South Carolinians Collaborate to Keep State's Teen Birth Rate Down

In South Carolina, the teen birth rate has hit an all-time low, dropping by more than a quarter in the past 10 years. State officials and teen pregnancy prevention advocates credit the decline to South Carolina’s strong focus on collaboration, led by the nonprofit South Carolina Campaign to Prevent Teen Pregnancy.

“They’re kind of the hub,” says Martha Hinson, who coordinates statewide adolescent health initiatives for South Carolina’s Department of Health and Environmental Control and oversees the state’s Personal Responsibility Education Program, a teen pregnancy prevention effort funded by the Family and Youth Services Bureau. “They’re so inclusive in pulling everyone in that might have an interest in working with teen pregnancy prevention.”

The campaign has brought together youth-serving organizations, state leaders and academic institutions, including the University of South Carolina, says Lucy Gibson, who directs the Division of Women and Children’s Services in the Department of Health and Environmental Control. Together, the partners are finding ways to avoid duplicating services and to measure their collective impact. They are also creating a statewide teen pregnancy prevention plan that outlines what each agency or organization can do.

Bringing together so many people and organizations in the fight against teen pregnancy has allowed South Carolina to consolidate its efforts and ensure that resources are used effectively, says Hinson. For example, the state has decided to target South Carolina’s 18- and 19-year-old women, who experience high rates of unintended pregnancy. In Charleston, a partnership between the local health department, the College of Charleston and other local agencies aims to influence high school and college women. The South Carolina Campaign also collaborated with Blue Cross Blue Shield on a study that helped come up with marketing strategies for reaching older teen women in South Carolina technical schools and high schools.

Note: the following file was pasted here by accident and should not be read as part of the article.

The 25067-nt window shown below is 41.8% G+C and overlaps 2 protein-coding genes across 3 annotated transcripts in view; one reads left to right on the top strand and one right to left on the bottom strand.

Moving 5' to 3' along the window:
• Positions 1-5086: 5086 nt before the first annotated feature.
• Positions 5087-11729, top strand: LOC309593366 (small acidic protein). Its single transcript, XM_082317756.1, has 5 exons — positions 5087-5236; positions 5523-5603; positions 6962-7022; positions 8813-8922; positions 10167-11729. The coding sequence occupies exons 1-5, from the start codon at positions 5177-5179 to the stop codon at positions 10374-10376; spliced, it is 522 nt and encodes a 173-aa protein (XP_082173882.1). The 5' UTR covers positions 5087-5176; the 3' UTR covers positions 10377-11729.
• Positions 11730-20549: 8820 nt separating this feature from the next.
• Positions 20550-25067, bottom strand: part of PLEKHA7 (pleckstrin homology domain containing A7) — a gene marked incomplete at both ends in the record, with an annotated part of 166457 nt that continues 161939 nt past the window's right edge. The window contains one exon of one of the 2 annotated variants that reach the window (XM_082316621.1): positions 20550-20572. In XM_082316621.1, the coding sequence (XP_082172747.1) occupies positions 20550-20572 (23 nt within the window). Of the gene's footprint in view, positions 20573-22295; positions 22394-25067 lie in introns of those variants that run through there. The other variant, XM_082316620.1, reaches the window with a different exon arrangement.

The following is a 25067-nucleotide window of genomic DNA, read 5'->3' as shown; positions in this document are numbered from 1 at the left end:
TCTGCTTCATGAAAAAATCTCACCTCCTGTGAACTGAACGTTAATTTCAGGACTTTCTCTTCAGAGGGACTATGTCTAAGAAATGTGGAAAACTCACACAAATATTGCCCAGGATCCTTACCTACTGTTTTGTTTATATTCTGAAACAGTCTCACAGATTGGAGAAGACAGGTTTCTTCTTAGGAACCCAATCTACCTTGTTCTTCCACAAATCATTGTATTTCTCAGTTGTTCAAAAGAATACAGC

Despite its successes, the state isn’t resting on its laurels. Gibson and Hinson say that while the declining birth rates should be celebrated, it’s important that people support those working to keep the rates down.

“Teen pregnancy is a complex issue, so in order to combat the problems we need to develop complex solutions,” says Forrest Alton, CEO of the South Carolina Campaign to Prevent Teen Pregnancy. His organization and its partners are continuing to push for the use of pregnancy prevention strategies that have been researched and shown to work. They are also “pursuing aggressive communication strategies to make sure that teen pregnancy as an issue is staying on the radar screen of the general public,” Alton says.

All in all, Gibson says, “We’re emphasizing that there’s still a lot of work to do.”

FYSB’s State Personal Responsibility Education Program supports statewide efforts to educate youth about healthy sexual behavior and prepare them for adulthood. Read about FYSB’s Adolescent Pregnancy Prevention Program.